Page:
Gun rights advocates correctly note that civilians with rifles played a role in keeping the sniper pinned down, but after he was dead, the continuing fire from below put Martinez and the other officers at risk. They waved a white cloth to let people know it was over, but the message did not get through until Martinez went down and told people below.
Martinez said the civilians, many of them students with deer hunting rifles, did prevent the sniper from taking careful aim and probably saved lives, but he said it was unorganized and the potential for someone dying from so-called “friendly fire” was ever present.
Focus on heroism and healing
Whether by coincidence or design, Monday was also the day chosen by the Texas legislature to implement the part of the open carry law that applies to state college and university campuses. Martinez said he opposed the Texas law, which allows open carry of handguns on campus. It is an idea opposed by most students and faculty members at the university as well.
But both sides of the gun debate left politics aside for the memorial dedication and in his remarks, University of Texas at Austin President Gregory Fenves emphasized the heroism rather than the violence of that day.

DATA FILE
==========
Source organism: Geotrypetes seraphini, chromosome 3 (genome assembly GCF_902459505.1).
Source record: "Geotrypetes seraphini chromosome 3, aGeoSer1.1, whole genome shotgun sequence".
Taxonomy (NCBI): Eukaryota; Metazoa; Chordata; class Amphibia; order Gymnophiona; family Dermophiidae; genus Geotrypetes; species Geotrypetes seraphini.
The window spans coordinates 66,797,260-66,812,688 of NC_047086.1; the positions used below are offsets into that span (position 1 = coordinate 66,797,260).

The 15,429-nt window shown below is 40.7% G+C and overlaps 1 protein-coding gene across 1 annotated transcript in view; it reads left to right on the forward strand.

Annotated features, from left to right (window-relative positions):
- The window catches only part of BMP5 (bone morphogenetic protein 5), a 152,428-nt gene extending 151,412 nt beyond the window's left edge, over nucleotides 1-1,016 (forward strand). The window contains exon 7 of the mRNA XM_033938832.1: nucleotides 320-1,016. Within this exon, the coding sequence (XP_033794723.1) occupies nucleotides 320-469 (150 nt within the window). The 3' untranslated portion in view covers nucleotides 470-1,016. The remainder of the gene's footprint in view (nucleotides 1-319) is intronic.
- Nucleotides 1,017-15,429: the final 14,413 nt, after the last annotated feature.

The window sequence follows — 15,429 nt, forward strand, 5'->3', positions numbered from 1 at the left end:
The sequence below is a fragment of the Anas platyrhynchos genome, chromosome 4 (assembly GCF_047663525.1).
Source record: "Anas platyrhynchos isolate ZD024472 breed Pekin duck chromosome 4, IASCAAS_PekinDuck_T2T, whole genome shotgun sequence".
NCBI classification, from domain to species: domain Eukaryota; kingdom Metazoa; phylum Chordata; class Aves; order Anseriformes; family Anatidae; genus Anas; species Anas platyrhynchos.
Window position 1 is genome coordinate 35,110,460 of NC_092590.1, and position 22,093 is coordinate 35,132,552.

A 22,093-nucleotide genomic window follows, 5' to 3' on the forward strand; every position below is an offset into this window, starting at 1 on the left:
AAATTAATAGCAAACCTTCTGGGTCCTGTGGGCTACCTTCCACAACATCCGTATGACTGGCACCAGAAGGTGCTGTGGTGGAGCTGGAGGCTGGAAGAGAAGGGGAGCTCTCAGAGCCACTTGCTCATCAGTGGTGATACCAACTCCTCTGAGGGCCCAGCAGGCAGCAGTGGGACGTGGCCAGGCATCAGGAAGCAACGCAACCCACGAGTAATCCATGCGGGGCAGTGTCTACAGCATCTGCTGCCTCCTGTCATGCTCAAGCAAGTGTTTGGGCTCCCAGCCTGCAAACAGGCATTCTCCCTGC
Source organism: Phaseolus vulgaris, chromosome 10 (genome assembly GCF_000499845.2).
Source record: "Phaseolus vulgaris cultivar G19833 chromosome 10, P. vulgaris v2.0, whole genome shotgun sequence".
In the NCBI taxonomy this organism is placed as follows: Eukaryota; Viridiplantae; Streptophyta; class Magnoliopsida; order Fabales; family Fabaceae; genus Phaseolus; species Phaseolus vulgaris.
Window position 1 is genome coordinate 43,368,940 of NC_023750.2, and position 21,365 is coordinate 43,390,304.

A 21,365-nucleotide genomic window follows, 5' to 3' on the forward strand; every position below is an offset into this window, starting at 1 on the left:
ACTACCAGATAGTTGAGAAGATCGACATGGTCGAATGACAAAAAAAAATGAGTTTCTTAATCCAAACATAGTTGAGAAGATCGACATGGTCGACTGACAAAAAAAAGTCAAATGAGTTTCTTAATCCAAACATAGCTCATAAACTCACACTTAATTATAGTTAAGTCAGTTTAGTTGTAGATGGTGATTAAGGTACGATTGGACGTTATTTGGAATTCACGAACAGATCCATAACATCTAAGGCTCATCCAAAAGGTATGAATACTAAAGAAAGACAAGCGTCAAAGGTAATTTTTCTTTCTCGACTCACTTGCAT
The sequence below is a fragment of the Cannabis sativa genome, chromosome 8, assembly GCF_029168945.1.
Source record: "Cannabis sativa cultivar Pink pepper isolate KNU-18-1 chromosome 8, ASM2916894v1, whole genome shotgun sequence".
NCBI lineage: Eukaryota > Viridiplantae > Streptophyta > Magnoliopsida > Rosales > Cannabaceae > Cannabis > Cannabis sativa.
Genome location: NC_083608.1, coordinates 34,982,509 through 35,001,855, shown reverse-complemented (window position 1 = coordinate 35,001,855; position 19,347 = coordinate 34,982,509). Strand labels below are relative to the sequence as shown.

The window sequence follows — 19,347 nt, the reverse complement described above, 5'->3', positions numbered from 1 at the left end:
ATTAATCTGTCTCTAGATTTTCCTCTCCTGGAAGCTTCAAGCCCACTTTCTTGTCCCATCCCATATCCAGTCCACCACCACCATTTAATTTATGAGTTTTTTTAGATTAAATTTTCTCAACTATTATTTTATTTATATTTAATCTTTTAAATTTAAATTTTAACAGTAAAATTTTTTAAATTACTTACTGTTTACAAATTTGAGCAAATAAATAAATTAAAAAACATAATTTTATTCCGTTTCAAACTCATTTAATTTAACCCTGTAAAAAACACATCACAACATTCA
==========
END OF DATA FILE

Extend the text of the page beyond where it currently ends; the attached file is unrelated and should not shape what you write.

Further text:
University of Texas Austin President Gregory Fenves. (G. Flakus/VOA)
“By focusing on the good, on the stories of the heroes and the lives of the survivors who are here with us this afternoon we can finally begin to remember and endure our burden of the past,” he said.
For decades the university had avoided making an issue of the anniversary, wanting to sweep it into a corner so that the horror of what happened would not stain the school’s reputation. But that meant there was also no memorial for the dead and no recognition of the courage and sacrifice that were also part of that dark chapter in the school’s history.
Fenves said that Monday’s ceremony was “long overdue.” But, at the 50-year mark, it was also a closing of the chapter, for each year fewer and fewer people will be available who were there and remember vividly what happened.
The tower remains a symbol of education and progress that can be seen from parts of Austin many kilometers away from the UT campus. Both those who survived the shooting and those who work and study at the university today prefer that the tower be appreciated for its grandeur and not for its brief association with a madman’s murderous rampage a half a century ago.